Jets and debris from a neutron star collision
The Tri-Cities area was at the center of scientific achievement in 2017.
Science magazine named the first detection of gravitational waves from the massive, fiery collision of two neutron stars as its top 2017 scientific breakthrough of the year.
The gravitational waves were detected at the Laser Interferometer Gravitational-wave Observatory, or LIGO, at Hanford near Richland on Aug. 17. They also were detected at LIGO’s twin observatory in Louisiana and an observatory in Italy.
In another 11 hours, telescopes saw light from the collision. It was the first time that a cosmic event had been viewed in both gravitational waves and light, giving scientists a new way of learning about the universe.
LIGO previously had detected gravitational waves from the merger of black holes, but this was the first merger detected of neutron stars — the smallest, densest stars known to exist. The crash spewed material that radioactively decayed, creating gold and platinum.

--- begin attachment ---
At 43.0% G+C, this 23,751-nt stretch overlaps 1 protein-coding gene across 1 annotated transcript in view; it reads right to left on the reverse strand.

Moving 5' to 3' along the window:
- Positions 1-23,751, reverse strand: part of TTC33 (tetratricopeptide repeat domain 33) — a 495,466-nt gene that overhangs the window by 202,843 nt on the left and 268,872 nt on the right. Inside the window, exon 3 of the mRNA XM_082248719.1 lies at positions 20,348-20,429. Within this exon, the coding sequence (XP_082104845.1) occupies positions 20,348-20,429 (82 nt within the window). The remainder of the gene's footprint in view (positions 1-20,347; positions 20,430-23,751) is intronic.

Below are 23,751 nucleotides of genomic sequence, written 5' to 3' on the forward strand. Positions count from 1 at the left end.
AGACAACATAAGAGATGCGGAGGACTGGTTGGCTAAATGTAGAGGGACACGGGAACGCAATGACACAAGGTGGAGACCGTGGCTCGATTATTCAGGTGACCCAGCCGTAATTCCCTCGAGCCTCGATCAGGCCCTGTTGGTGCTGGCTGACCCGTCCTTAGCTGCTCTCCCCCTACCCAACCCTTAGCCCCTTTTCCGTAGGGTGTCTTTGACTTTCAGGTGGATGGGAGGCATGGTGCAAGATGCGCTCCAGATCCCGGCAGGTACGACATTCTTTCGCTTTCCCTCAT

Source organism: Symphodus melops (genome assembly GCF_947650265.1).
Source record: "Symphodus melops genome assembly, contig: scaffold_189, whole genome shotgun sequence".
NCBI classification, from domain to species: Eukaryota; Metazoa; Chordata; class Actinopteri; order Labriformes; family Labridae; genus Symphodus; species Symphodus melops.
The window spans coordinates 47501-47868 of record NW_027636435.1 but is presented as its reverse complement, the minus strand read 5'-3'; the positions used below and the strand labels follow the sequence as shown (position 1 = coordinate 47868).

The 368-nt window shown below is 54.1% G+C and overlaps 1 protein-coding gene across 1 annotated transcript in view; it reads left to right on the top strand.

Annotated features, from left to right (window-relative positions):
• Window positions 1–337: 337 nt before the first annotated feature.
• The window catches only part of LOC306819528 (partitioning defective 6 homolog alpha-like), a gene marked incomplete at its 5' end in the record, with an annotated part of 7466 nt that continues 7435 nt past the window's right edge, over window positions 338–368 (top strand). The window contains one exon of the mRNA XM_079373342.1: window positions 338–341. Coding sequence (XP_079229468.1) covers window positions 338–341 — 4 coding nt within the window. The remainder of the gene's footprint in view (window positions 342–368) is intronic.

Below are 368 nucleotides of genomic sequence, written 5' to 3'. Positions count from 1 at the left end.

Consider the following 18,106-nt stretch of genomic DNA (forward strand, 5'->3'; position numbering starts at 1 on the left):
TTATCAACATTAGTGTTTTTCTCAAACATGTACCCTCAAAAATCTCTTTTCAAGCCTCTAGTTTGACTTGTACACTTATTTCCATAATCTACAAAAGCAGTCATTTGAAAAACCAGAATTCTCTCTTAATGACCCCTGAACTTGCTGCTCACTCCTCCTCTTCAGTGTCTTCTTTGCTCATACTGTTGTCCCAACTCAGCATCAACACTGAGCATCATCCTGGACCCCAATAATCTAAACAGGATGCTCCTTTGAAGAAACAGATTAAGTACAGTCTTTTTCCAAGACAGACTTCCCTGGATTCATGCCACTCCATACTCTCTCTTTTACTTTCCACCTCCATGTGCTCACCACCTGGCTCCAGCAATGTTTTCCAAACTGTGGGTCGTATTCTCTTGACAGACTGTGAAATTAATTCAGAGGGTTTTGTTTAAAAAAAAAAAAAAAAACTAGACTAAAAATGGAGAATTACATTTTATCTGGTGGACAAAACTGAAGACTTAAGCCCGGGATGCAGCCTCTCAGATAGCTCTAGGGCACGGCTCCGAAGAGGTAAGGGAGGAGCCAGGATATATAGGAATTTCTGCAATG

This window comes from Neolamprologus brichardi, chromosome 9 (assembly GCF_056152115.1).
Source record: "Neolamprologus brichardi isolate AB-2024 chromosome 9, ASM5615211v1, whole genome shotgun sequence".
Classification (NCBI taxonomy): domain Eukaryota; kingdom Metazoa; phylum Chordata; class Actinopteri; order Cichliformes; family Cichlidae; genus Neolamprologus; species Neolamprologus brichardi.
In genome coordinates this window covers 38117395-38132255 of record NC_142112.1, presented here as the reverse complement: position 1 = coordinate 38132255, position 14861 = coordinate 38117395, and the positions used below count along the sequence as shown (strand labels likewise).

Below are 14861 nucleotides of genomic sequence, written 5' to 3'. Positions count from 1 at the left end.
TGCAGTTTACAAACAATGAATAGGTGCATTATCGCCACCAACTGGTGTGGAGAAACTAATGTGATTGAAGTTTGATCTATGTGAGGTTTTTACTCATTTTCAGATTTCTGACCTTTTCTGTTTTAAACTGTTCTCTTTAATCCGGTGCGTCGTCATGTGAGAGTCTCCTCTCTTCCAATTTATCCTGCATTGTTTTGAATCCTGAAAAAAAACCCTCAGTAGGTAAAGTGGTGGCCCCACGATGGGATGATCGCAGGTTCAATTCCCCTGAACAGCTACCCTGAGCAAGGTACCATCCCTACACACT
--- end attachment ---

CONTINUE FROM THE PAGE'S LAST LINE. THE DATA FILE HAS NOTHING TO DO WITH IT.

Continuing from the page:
Science magazine readers also were impressed by a detector developed by Pacific Northwest National Laboratory in Richland for the universe’s shiest particles.
It collected 24 percent of the public votes cast for the four finalists in Science magazine’s People’s Choice award.
That was not enough for it to be named People’s Choice, but it was enough for second place.
About 12,000 online votes were cast.
The winner, with 47 percent of votes cast, was a new gene therapy that is saving lives of babies born with a previously fatal inherited neuromuscular disease.
It was pioneered in France and Nationwide Children’s Hospital in Columbus, Ohio.
The PNNL detector, which is about the size of a camp lantern, helps scientists better understand the universe by detecting evidence of neutrinos, one of the smallest particles known to man.
The new detector weighs just 32 pounds, while other neutrino detectors weigh tons. The small size allowed it to be placed near the Spallation Neutron Source at Oak Ridge National Laboratory in Tennessee to find evidence of neutrinos before they scattered.
Scientists were able to observe the process of elusive, electrically neutral particles called neutrinos bouncing off the nucleus of an atom, as theorized 40 years ago.